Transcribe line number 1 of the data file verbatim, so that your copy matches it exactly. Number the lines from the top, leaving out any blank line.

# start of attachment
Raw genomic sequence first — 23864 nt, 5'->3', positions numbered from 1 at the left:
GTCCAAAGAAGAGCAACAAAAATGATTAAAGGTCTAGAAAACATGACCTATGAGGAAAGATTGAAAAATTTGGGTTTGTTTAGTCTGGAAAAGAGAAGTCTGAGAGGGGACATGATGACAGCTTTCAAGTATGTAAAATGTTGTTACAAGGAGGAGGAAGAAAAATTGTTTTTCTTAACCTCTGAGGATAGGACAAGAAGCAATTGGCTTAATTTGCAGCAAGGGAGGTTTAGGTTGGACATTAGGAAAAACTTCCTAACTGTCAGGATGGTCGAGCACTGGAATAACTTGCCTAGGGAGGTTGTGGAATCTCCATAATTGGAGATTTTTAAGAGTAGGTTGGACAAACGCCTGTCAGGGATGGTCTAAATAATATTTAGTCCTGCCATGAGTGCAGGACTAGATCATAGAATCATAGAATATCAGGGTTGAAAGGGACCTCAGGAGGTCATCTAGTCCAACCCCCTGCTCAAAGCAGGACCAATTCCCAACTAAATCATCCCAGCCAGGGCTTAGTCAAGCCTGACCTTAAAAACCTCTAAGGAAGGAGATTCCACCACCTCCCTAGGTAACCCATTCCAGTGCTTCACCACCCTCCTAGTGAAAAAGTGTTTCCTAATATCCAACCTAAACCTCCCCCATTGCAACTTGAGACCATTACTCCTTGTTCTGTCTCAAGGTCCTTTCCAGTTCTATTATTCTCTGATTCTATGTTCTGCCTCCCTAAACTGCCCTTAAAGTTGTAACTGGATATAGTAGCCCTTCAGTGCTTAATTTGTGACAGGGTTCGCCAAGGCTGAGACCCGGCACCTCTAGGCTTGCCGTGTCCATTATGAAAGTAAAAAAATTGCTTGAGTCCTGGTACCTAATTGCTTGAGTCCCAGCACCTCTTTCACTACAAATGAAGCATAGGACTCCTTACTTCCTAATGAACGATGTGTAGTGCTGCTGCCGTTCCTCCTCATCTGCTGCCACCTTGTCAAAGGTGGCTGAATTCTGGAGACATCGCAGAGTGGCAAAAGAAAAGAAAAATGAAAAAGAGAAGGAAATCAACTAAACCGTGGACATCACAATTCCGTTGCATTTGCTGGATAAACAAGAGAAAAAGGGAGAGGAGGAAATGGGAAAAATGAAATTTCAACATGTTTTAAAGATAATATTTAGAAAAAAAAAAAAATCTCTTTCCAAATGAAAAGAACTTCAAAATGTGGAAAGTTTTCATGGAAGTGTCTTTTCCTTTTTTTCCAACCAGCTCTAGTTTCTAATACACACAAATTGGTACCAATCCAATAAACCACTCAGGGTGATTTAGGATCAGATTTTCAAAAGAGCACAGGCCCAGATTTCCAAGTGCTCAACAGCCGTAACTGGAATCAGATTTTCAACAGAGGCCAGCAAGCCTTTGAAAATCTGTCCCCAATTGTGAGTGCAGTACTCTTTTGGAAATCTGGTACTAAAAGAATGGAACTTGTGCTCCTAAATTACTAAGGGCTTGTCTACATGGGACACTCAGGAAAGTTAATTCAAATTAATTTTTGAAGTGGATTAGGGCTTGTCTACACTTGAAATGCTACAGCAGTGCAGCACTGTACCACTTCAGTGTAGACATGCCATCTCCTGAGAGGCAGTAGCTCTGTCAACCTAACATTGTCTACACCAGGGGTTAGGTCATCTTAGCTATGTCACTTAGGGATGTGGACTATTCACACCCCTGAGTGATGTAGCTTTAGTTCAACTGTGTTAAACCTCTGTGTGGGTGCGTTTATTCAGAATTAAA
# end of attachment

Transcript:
Raw genomic sequence first — 23864 nt, 5'->3', positions numbered from 1 at the left: